At one time the Swiss Franc was backed 100 percent by gold, says Dr. Donald Moine, co-author with Dr. William McCord of the book "Better than Gold: An Investor's Guide to Swiss Annuities." Today, says Moine, "It's still largely backed."

The buyer of a Swiss annuity is betting on two things: the enduring value of gold and the ability of a Swiss institution to make payments. Switzerland has long been famous for its politically stability and financial probity. "Under Swiss law," says Moine, "the government cannot run a deficit." The country has stayed out of wars. Its citizenry is hard-working and sober.

Why not just buy Swiss francs? Because owning an annuity anchored to the franc has advantages. These include privacy, safety and liquidity. Moine says that under Swiss law Swiss annuities are protected from all judgments, claims by creditors and bankruptcy decisions. Where the holder of a U.S. annuity cannot borrow against it, the holder of a Swiss one can. For what kind of investor might a Swiss annuity a bad idea? "Anyone who wants a short term investment that will rapidly increase in value," says Moine. "Swiss annuities are designed for the long term."

Got a pick? Got a shovel? Nobody's stopping you from going right out and getting your own gold. By so doing you'll eliminate the middle man and greatly reduce your cost of acquisition. It's hard to say no, after all, to gold whose acquisition cost was zero.

Well, maybe not zero -- but almost. Your total outlay to get started in placer mining (where you take rocks and dirt from a stream and swirl them in a pan until the gold settles out) can be under $25, according to Hoss Bundy, owner of Action Mining Supplies in Smartsville, Calif.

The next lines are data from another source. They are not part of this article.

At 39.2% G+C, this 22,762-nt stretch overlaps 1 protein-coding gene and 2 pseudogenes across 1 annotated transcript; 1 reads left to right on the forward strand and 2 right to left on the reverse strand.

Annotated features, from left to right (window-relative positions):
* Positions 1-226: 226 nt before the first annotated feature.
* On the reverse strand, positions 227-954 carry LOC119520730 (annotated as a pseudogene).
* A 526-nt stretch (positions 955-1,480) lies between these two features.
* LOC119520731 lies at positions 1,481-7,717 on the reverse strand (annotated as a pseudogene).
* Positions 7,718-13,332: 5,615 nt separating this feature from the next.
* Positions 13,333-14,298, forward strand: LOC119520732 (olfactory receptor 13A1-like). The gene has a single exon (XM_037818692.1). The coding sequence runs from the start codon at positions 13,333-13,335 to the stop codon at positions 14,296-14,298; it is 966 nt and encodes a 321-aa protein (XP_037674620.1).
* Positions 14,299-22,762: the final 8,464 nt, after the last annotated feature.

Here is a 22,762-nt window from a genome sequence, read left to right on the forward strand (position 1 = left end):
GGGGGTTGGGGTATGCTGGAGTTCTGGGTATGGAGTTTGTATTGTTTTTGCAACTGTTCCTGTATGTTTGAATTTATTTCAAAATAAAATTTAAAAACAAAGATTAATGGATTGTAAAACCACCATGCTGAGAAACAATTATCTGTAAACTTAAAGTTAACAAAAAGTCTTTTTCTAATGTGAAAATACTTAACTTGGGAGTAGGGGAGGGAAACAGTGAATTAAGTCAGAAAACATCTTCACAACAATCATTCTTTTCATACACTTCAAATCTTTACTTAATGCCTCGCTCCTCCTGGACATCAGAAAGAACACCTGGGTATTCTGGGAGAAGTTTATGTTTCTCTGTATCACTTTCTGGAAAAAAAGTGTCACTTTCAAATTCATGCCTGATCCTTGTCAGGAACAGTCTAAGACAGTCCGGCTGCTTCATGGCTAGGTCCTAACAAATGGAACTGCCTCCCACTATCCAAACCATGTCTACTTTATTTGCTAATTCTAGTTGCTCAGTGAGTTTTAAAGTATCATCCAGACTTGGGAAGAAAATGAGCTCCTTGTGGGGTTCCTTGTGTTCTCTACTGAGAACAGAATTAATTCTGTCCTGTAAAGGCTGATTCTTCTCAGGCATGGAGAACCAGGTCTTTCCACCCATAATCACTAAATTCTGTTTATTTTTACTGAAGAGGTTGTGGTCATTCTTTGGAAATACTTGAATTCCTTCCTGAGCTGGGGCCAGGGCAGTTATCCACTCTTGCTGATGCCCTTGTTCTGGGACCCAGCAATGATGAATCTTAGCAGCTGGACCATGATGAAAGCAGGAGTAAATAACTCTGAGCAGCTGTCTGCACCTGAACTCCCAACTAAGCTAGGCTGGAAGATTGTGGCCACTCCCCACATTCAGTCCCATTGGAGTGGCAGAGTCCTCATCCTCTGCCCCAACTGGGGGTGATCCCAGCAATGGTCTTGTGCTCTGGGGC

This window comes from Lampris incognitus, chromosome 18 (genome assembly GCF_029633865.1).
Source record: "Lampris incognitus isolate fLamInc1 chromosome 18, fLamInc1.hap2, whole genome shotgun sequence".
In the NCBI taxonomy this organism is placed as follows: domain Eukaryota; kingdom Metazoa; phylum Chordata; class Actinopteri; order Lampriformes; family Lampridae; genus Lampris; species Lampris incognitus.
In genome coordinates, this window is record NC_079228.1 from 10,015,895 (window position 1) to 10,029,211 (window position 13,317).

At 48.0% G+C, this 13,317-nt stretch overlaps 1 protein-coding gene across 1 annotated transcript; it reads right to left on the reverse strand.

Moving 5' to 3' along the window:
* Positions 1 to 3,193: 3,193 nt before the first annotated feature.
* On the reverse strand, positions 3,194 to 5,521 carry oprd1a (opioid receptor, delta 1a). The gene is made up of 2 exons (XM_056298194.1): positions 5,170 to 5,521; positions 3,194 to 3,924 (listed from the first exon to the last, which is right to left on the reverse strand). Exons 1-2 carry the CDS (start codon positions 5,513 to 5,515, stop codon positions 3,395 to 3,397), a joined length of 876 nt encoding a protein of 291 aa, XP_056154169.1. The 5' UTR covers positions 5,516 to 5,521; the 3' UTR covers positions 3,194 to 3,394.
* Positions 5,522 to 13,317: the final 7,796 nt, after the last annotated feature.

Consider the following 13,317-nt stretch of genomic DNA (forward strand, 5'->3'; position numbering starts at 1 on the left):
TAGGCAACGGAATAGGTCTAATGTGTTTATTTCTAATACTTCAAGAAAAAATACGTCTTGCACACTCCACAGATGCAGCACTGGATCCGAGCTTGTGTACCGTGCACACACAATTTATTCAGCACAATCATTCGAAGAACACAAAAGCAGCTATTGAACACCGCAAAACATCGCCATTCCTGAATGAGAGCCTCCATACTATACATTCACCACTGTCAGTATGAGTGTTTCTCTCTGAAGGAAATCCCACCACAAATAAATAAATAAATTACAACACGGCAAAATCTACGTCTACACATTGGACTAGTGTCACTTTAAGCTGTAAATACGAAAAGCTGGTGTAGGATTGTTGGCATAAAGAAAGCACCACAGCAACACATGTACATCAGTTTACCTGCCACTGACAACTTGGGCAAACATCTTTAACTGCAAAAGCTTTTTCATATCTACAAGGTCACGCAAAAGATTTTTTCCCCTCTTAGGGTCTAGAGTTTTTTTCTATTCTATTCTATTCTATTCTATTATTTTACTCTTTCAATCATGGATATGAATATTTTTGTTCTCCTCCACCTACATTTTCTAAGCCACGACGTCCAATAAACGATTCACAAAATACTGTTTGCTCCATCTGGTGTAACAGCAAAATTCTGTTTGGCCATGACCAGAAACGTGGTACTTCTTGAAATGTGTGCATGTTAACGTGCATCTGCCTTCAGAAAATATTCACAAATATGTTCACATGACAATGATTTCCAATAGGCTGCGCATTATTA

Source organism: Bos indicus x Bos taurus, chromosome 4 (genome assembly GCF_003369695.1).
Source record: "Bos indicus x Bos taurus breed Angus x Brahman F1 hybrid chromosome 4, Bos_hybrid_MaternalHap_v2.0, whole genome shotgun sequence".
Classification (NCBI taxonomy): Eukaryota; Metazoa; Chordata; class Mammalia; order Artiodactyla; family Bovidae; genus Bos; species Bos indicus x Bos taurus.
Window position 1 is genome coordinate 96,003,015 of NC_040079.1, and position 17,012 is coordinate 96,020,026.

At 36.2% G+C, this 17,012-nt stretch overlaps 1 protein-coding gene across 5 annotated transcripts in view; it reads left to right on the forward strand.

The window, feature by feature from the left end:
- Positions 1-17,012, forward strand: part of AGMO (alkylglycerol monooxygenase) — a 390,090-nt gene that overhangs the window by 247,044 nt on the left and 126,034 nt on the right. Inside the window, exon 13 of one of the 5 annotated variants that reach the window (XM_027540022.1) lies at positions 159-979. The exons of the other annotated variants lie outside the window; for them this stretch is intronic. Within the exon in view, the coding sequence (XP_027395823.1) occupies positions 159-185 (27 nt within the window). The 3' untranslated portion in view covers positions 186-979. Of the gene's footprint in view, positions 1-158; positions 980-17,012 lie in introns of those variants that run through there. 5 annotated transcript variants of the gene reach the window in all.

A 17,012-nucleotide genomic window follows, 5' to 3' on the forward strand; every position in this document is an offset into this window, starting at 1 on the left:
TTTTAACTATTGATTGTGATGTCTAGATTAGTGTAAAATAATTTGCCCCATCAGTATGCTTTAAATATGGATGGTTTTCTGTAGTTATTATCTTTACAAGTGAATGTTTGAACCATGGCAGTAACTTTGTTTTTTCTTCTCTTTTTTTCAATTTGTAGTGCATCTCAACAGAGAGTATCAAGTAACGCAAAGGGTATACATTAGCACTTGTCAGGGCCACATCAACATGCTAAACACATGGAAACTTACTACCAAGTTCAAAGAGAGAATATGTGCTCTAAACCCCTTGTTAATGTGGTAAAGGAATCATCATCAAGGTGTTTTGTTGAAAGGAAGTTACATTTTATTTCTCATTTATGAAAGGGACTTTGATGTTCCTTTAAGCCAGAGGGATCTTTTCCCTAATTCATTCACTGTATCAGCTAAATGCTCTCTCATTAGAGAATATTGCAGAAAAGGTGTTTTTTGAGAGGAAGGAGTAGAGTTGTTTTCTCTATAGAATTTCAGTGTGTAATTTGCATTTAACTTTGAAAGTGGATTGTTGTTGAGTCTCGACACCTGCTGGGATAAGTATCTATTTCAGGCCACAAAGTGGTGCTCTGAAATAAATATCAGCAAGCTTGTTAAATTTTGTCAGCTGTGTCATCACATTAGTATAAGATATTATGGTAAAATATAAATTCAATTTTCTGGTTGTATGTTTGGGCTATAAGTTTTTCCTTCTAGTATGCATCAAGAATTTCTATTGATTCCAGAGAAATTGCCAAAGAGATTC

He himself has been mining for 25 years. How well can an amateur do?

"I paid my house payment for 12 years with this," he says, "but that's when I was mining three or four days a week. I was getting sometimes two ounces a week, back when gold was $350 or $400 an ounce. It's back-breaking work, but if you're serious about it, there's a lot of money to be made."

Since opening his store, he's not been able to devote as much time to panning.

"Now I do about half an ounce a day, on average," he said, but added that he's got customers who get $400 or $500 a day.

Laws on what kind of mining is permitted where vary state to state. California's are particularly restrictive. Make sure you know the rules before laying out any cash.

Ice hockey ranks high among the fastest-growing women's sports. By some estimates, the number of participants worldwide has increased 350 percent in the past 10 years. Growth has been especially brisk in North America, Canada particularly. Players are required to wear certain pieces of equipment not required of their male counterparts, including a protective full-face mask, thus creating, in the opinion of the U.S. Department of Commerce, a golden opportunity for equipment manufacturers and retailers.

Be warned, however: Past women's hockey speculators have suffered. Gary Waller of Toronto says that 15 years ago, during an early phase of the boom, he wrote an insurance policy for a store whose distinction was that it sold hockey equipment to women only. The store's male owner, Waller says, had expected to cash in. Growth did not materialize soon enough, and the store failed--a chilling testament to the folly of trying to time women's hockey.